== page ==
Saturday, May 30, 2009

Avoiding the Tweety chair

The thing about race tactics is that as good as they sound on paper, there's no way to know whether or not they'll actually work until you put them into practice. Moreover, the degree to which tactics are executed correctly really has no bearing on how competitors will react to them.

UTRider and I pre-rode the Sundance I-Cup course on Friday after work. There's a road climb followed by a short section of double track, after which the course is pretty much all singletrack until it reconnects with the road climb about six miles later.

I figured if I could take second wheel into the singletrack, I could hold the leader's wheel and then make my move on the road climb (I have to admit that it seems weird to talk about making up ground on the climbs, but strange as it seems that's the way it is). What I didn't account for was the possibility of the race leader--in this case Rob from team Skull Candy, who finished second at the Draper race Monday--absolutely cleaning my clock on the single track.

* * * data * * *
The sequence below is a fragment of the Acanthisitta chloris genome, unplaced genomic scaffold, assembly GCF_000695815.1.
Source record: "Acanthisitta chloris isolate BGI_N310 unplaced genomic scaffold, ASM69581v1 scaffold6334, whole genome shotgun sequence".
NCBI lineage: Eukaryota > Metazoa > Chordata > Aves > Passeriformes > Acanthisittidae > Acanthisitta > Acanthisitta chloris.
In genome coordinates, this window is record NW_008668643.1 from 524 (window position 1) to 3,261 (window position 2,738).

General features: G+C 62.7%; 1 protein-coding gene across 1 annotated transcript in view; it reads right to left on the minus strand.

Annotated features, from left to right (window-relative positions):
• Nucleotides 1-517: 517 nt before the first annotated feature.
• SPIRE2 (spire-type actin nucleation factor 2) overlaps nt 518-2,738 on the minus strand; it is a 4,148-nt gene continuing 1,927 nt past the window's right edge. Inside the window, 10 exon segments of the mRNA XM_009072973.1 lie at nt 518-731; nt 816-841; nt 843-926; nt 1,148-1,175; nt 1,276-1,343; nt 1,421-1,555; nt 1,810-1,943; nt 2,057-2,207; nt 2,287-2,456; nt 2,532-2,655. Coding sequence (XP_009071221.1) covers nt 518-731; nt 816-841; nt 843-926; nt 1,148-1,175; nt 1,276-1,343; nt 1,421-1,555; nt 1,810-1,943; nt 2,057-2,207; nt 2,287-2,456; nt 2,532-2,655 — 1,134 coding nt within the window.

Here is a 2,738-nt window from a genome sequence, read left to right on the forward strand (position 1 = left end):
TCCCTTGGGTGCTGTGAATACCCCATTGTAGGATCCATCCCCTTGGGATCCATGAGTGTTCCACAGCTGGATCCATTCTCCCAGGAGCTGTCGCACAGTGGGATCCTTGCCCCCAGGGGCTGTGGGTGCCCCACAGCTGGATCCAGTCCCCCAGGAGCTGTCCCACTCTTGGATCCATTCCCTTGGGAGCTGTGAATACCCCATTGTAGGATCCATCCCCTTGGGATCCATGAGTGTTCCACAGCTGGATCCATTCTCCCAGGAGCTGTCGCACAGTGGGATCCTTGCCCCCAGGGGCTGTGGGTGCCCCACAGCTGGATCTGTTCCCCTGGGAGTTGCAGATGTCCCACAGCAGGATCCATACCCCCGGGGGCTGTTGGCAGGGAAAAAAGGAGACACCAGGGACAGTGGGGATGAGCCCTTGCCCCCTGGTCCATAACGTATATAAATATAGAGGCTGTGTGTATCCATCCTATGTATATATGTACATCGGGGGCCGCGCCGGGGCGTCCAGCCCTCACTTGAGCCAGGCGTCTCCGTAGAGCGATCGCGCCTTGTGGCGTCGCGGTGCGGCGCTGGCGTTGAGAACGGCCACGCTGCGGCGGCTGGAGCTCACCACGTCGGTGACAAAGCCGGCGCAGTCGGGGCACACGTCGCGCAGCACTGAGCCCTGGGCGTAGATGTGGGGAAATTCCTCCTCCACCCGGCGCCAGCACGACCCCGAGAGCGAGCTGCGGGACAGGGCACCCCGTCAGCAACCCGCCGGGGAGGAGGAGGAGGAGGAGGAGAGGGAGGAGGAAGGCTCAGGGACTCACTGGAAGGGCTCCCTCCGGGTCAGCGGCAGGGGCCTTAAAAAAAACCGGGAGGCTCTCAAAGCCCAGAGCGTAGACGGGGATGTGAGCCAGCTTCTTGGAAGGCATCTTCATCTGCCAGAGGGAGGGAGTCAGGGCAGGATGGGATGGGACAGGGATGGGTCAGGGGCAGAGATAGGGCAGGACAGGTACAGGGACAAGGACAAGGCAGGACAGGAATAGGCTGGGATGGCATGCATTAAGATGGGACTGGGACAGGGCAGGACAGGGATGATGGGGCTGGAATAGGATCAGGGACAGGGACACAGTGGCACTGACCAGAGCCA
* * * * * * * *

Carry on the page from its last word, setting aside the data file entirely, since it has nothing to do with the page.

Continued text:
I could have passed Rob on the climb, but opted to save the energy. Bad idea. Once we rounded the first switchback, I hardly saw him again.

My teammate Ken caught me just before the final descent of the first lap, and I knew he had a better chance of catching Rob on the down than I did, so I wished him luck and hoped I could make up ground on the climb.

I did indeed make up ground on the climb, finishing at the same time as Ken. But no sign of Rob. Ken led onto the singletrack, and I resigned myself to trying to hold third place.

At the I-Cup awards, the fourth place racer in each category gets the "tweety chair," an actual child's folding chair with Tweety Bird on the backrest, and the first position off the actual podium. Tweety chair is a great result and something to be pleased with. Unless you've been in a better position right up to the point when you blow up on the final climb. With another rider chasing me from not afar off for most of the second lap, it was the thought of being on the podium rather than the tweety chair that kept me motivated to continue suffering all the way to the line.

I executed the race plan just as I wanted to and was stoked to take third. But I can't help wondering what could have been had I taken the hole shot. Oh well, it's a fun course in a beautiful location. Which is almost enough to make you forget you're at Sundance.


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